Hinduism also played a role in shaping Nazi thought. Not only was the swastika symbol taken from Hindu mythology, but Hitler believed in the Hindu notion of the Ayran race and wanted to create a caste system within Germany. There have been Nazi officers known for reading the Bhagavad Gita.[22] In turn some Indians tried to synthesise Nazism with Hinduism. Think of all the moments Bal ThackerayWikipedia's W.svg celebrated Adolf Hitler as a hero.

To a lesser degree, Buddhism is also seen as an influence of Nazism, in the sense that many Buddhist scriptures were searched by the Nazis to continue the notion of a warrior religion.

Allegations of US and church cooperation[edit]

It has been suggested that the Catholic Church helped members of the Nazis escape after World War II with assistance of intelligence agencies.[23]

Nazism in the United States[edit]

Bund parade in New York City in 1939

In 1936, the German American Bund[24] (also known as Deutsche amerikanische Bund or as it called itself, Amerikadeutscher Volksbund) was founded after the dissolution of a smaller pro-Nazi group, Friends of New Germany (which itself was founded by the merger of two even smaller groups, "Gau-Nord Amerika" and the "National Socialist Teutonia Club"). Led by German-born Fritz Julius Kuhn,[25] a naturalized US citizen, and headquartered in the then-predominantly German neighborhood of Yorkville in Manhattan, it attracted attention to itself by holding marches with members in Nazi uniforms displaying Nazi banners, organizing boycotts of Jewish businesses, and running resort camps in New York, New Jersey, Wisconsin, Illinois, California, Indiana, Michigan, and Pennsylvania[26] used for both pro-Nazi rallies and training the children of members in an Americanized version of the Hitler Youth. The largest of these was Camp NordlandWikipedia's W.svg in Andover Township, New Jersey, covering 204 acres.[27][28]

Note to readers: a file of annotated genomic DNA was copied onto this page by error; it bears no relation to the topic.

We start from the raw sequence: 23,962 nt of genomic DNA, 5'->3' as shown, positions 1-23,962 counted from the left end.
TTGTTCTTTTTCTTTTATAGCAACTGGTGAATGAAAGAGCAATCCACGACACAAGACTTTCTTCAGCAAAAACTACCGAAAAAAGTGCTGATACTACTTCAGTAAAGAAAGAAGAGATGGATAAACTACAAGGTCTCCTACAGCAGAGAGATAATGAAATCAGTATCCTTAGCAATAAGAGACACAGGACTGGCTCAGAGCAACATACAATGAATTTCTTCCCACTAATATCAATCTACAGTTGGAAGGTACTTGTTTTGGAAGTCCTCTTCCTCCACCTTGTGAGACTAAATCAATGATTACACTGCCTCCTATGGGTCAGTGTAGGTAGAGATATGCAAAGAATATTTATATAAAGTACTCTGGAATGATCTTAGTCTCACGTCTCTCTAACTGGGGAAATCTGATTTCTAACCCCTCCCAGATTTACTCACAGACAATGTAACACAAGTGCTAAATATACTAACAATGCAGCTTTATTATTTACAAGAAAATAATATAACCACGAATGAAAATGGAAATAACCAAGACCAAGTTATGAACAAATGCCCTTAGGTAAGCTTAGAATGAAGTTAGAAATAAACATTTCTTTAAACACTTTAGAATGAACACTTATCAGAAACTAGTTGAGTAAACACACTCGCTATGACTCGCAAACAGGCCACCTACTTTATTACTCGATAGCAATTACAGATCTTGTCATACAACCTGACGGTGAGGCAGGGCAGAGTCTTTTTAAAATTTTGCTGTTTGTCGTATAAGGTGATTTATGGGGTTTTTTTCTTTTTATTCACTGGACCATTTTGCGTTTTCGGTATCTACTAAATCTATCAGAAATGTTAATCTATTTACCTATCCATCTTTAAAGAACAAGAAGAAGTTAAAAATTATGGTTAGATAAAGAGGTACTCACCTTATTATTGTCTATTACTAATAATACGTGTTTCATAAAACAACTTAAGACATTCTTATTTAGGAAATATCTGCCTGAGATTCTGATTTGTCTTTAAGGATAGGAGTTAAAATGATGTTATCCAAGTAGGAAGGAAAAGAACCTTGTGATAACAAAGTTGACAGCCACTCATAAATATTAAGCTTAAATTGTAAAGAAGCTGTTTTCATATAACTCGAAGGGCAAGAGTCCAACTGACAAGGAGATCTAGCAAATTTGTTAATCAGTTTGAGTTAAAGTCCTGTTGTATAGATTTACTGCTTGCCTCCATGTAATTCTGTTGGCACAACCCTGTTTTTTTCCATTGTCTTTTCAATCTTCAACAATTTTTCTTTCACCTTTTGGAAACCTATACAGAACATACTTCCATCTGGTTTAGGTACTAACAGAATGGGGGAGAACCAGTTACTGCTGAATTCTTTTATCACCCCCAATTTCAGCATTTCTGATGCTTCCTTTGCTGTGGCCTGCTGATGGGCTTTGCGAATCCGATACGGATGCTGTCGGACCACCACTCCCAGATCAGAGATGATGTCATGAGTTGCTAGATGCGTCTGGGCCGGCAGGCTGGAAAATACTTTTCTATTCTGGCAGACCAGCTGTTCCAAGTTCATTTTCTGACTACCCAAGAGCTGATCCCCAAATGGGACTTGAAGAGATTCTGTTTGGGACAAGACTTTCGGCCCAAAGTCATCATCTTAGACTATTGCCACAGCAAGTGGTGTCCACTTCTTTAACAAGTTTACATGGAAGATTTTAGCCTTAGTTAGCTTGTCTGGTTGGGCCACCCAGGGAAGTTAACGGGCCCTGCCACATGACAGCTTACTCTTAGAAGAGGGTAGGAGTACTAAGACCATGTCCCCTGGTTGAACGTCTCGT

While the organization is not known to have received any funds from Nazi Germany, it did reportedly receive propaganda literature through the German Railroads Information Office, which had offices in the USA.[29] Despite the fact that Kuhn liked to promote himself as an "American Führer," Hitler himself didn't like the publicity the Bund was attracting to itself, preferring that the USA remain isolationist.[30] The height of the group's organization was a 1939 rally at Madison Square Garden, billed as a "Mass Demonstration for True Americanism," where an estimated 20,000 people attended.[31] An estimated 100,000 protesters[32], many being Jewish war veterans and German-Americans who opposed the Nazi regime, held a demonstration outside. (One protester was beaten by Bund goons when he rushed the stage during Kuhn's speech.[33]) Despite the arrest and imprisonment of Fritz Kuhn for embezzlement of the Bund's funds shortly after the rally, he was still held in high regard by his followers. It wasn't until the US entry into WWII that the group finally disbanded. Kuhn was arrested as an enemy agent after serving his sentence for embezzlement, and held in an internment camp in Crystal City, Texas for the duration of the war. His U.S. citizenship was later revoked and he was deported to West Germany, later dying in Munich in 1951 at age 55, both unrepentant and nearly forgotten.[34][35][36][37]